Play is something we tend to think of as being for children only, but really anyone with a brain can benefit from play. Play can help release hormones that lower stress, facilitate happiness, prevent depression, and even improve your cognitive abilities. Some studies even show that regularly making time for play can improve your physical health by lowering your risk for heart disease.
We often think of play as an important piece of child development that teaches kids social skills, motor functions, problem-solving, and empathy. Play can provide all of this and more for adults. Not only does play have many mental health benefits, but it also just makes life more fun and pleasurable, and that’s hugely important on its own. Life doesn’t have to be nonstop work and misery. You can make time for play and recapture the joy and freedom you felt as a kid.
One reason that adults don’t tend to focus on play is that it’s deemed a waste of time. We tend to make less and less time for ourselves as we get older, and with all of the commitments of modern adult life, it’s no wonder that people don’t have enough time for play. We all have work, money, families, and responsibilities to think about, and it can be tough to make even the tiniest bit of time for yourself. That’s especially true in our hustle culture, where it’s seen as a badge of honor to be endlessly busy. It doesn’t have to be this way, though.
With the increased focus on self-care becoming more mainstream, play is becoming an option for more and more people as adults. Not only is it important to take care of yourself so you’re functioning as well as you can, but it’s also crucial to make time for pleasurable things in life. You deserve to feel happy + safe!
So, how exactly can play benefit your mental health as an adult? Here are 4 ways:
Lower stress levels
When you’re stressed, your body releases stress hormones like adrenaline and cortisol that keep your body activated and ready for fight or flight. Making time for play can release endorphins into your bloodstream, which help lower the levels of stress hormones, calming you down. Many of us live with chronic stress to begin with, so making time for activities that will counteract those stress hormones can make you feel a lot better.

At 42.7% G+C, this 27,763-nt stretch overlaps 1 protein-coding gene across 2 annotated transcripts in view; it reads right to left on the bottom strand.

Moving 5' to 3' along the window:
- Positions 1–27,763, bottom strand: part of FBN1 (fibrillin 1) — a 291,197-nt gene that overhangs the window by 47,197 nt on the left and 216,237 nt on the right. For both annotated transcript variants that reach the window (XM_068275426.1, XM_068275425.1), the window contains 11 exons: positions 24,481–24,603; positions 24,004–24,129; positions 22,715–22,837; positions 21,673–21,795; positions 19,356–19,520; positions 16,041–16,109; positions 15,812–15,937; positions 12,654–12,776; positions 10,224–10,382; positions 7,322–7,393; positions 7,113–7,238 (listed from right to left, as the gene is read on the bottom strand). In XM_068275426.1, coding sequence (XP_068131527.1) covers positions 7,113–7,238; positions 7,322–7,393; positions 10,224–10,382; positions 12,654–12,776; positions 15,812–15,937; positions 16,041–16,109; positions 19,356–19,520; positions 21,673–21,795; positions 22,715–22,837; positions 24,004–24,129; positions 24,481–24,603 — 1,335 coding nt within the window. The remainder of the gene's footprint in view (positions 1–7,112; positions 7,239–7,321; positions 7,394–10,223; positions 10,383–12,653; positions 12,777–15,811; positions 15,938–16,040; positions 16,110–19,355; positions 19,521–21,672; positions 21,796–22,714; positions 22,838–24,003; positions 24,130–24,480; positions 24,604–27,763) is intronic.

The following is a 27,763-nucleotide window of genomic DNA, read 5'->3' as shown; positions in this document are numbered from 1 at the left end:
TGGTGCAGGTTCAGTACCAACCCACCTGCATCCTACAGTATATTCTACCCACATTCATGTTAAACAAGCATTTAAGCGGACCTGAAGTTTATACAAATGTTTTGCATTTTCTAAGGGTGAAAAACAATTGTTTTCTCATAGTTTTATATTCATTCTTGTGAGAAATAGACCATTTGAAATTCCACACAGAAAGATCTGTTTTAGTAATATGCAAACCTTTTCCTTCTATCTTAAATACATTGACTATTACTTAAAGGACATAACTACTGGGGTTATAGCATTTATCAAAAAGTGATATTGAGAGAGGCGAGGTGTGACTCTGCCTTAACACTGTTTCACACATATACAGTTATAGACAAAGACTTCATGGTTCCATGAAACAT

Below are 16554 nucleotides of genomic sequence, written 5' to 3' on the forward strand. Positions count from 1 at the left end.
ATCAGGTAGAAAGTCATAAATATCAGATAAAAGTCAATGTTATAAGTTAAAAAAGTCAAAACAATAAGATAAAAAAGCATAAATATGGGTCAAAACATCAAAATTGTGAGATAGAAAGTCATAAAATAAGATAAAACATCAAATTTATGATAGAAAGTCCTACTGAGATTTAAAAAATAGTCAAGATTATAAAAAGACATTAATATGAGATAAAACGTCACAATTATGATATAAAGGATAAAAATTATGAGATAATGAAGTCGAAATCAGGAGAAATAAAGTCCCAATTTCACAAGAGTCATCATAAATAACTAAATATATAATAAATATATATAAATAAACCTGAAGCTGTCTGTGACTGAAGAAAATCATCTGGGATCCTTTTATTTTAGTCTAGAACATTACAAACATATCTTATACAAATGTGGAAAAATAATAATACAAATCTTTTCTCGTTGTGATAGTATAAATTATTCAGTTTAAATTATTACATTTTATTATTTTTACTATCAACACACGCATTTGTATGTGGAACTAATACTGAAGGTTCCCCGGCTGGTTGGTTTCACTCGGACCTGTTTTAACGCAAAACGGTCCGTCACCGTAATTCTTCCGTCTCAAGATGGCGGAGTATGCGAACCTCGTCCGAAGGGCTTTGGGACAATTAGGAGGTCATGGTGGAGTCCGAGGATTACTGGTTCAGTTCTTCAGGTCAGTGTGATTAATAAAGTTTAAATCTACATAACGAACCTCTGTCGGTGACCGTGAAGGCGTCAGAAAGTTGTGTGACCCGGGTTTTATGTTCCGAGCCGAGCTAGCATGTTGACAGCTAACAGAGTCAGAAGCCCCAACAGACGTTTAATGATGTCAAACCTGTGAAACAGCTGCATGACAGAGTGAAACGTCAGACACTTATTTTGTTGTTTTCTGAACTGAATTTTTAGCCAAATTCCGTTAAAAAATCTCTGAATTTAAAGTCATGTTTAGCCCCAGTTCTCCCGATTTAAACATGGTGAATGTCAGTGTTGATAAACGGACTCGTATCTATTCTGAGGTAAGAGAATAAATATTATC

Play is an important part of the developmental process for kids, but play can also help improve your brain function as an adult. Using your imagination and creativity to think outside the box helps rewire new neural pathways in your brain. You can literally reprogram your brain by doing things you don’t normally do – it disrupts the patterns you normally live in, and your brain learns how to adapt. It’s easier to learn when you’re in a good mood, so making learning fun can help boost your level of creativity and even your problem solving skills.
Deepens social skills
Kids learn how to interact with other children through play, and the same can be true for adults. It can be hard to develop relationships as an adult, and approaching others through play can be easier than bonding with someone over current events or the weather. Play can help you explore your boundaries, increase your communication skills, and learn how to collaborate and work well with others.
Process emotional trauma
Play therapy is a type of therapy that is often used with children. The idea that play can help a child explore their world and feelings is a cornerstone of play therapy, and play can help adults do the same. You can explore the world of your inner child by recreating the things that brought you joy as a child. You can express how you feel about complex situations in your past through an art project or take some time regularly to practice mindfulness.
But how can adults play?
Think about the things that make you feel at peace or full of joy. Maybe for you it’s spending time outside or engaging with a loved one or even moving your body physically. All of these things can be incorporated into play as an adult!
Here are some ways to incorporate play into your adult life:
- Join a local intramural sports league
- Start a hiking group in your area
- Explore trails nearby
- Ride your bike around your neighborhood
- Play fetch with your dog
- Teach your child a game you liked as a kid
- Revisit activities you liked as a child (reading, painting, singing, dancing, etc)
- Have a snowball or water balloon fight (depending on the season)
- Make a craft (paint a picture, color in a coloring book, crochet, collage, etc.)
- Build with legos
- Climb a tree
- Practice an instrument (or pick up a new one)
- Play a language learning game like DuoLingo
- Read a book you loved growing up
- Visit an animal shelter and pet some animals
- Go to a water park or amusement park
If you’re looking for more ways to incorporate play into your adult life, our clinicians can help you find what works best for you. Get in touch today.